Cooking With Fire
From his wild child past to his transcendental philosophy about food, Chef Norman Van Aken remains every bit as colorful as his matchless Florida cuisine.
Van Aken on the life of a chef: “We came to the kitchen to leave the world, to not care if we were working holidays or weekends or 14 hours a day. We just want to make our place.’’
Celebrity chefs flock to Orlando. But while award-winning chefs such as Todd English, Emeril Lagasse and Wolfgang Puck lend their names to area eateries, you’ll rarely see their faces in the restaurants, let alone in the kitchen.Unlike many superstars who leave their days in the kitchen to focus on television, Norman Van Aken, called the father of New World cuisine, still spends as much time as he can in front of a blazing stove. And, at this moment, Norman’s at the Ritz-Carlton Orlando is his only permanent culinary home.
When Van Aken is not in residence at his restaurant, his spirit guides the hand of Executive Chef Andres Mendoza through combinations of Latin, Caribbean and Asian influences that are the hallmark of Van Aken’s groundbreaking cuisine. A citrusy shrimp ceviche will be enhanced by Peruvian touches of jicama and avocado; added accents of honey, sriracha and grilled Japanese eggplant intensify “Mongolian” veal chops. Van Aken finds equal inspiration from vegetables grown in Ocoee, and Key West yellowtail snapper straight off the boat.
“The mission remains,” he says, “to be a person who excavates the great lasting Florida flavors. There was a newspaper article recently about the emerging Florida cuisine. And I was thinking, you mean re-emerging. Re-emerging and re-emerging.”
A trademark Van Aken creation : Mongolian veal chops.
CHOPS: COURTESY OF NORMAN’S
Selected by The St. Petersburg Times as “one of the 25 people who mattered the most in Florida’s history,” Illinois native Van Aken was cast as “The Florida Guy” early in his career. “Not long after I met my wife, Janet, we ended up in Key West,” he says. “When she gave birth to our son, we went back home to Illinois, and I was reviewed by the Chicago Tribune and the Sun-Times. They both said, ‘This young man is cooking some sort of Hemingwayesque food.’ I was like, I am? It made me think oh, there’s an identity thing that goes into being a chef.”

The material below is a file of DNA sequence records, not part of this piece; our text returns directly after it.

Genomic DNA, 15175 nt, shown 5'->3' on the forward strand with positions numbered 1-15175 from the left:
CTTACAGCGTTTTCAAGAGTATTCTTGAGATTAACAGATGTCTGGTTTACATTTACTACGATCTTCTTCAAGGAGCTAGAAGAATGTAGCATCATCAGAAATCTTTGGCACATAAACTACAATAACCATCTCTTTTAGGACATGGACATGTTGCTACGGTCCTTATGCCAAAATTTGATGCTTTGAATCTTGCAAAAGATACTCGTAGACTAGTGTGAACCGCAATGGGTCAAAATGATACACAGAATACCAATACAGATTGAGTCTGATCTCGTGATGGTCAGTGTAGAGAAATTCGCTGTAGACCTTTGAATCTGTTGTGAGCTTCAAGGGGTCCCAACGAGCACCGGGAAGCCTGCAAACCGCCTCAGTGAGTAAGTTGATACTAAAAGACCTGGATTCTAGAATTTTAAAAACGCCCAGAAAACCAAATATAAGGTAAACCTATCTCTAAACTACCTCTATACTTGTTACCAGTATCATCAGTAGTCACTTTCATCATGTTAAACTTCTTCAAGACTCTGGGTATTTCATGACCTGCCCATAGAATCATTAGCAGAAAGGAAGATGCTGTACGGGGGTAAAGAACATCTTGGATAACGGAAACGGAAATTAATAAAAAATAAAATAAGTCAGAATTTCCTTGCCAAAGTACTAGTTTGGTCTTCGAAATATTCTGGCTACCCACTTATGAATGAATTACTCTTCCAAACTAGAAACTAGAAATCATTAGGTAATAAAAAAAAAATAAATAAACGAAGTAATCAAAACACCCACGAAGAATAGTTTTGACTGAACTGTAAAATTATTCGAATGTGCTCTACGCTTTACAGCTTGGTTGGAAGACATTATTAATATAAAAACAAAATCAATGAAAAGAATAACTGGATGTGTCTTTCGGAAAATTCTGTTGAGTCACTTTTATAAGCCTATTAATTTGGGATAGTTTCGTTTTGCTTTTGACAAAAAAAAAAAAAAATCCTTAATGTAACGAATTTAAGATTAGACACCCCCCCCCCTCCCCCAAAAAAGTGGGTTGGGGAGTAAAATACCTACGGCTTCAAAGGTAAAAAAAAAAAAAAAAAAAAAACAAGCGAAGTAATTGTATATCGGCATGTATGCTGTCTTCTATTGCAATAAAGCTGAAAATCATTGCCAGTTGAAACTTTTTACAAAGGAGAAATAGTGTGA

Van Aken returned south and became an early champion of Florida ingredients and techniques. “I was putting black beans and plantains on the menu at this high-end restaurant. The food I was tasting in simple settings was as powerful as anything I’ve looked at in great books by French and Italian chefs. Our cuisine had nothing to be apologetic about.” He opened his first establishment in 1995 in Coral Gables, the success of which led in 2004 to Norman’s in Orlando, the only independently owned restaurant in the Ritz-Carlton chain.
The author of five books, Van Aken’s latest effort, No Experience Necessary, is as much road movie as biography, chronicling a path from factory worker and carnival roustabout to one of America’s most honored chefs. Along the way, he forms a lasting brotherhood with fellow rising chefs Emeril Lagasse and Charlie Trotter, engages in a legendary number of overindulgences, and puts Floridian fusion food on the international culinary map.
At 63, Van Aken is the only Floridian to be inducted into the James Beard list of “Who’s Who in American Food and Beverage,” and the first American to receive the Grand Prix Gastronomic Culture Prize. He has won the James Beard Foundation’s Best Chef Southeast and the Robert Mondavi Culinary Award of Excellence. Condé Nast Traveler called Norman’s “one of the Top Ten Restaurants in the United States.”
His entry into the culinary life came almost by accident, answering a want ad that stated, “No experience necessary.” Now, 42 years on, his perspective is thoughtful and very experienced indeed.
Van Aken with Emeril Lagasse.
COURTESY OF NORMAN VAN AKEN
“The thing about being the cook—and I say cook interchangeably with chef because I cook, I love to cook—what we love about it is that it requires no audience. We came to the kitchen to leave the world, to not care if we were working holidays or weekends or 14 hours a day. We just want to make our place, and that is hard for anybody to understand who doesn’t have that calling.”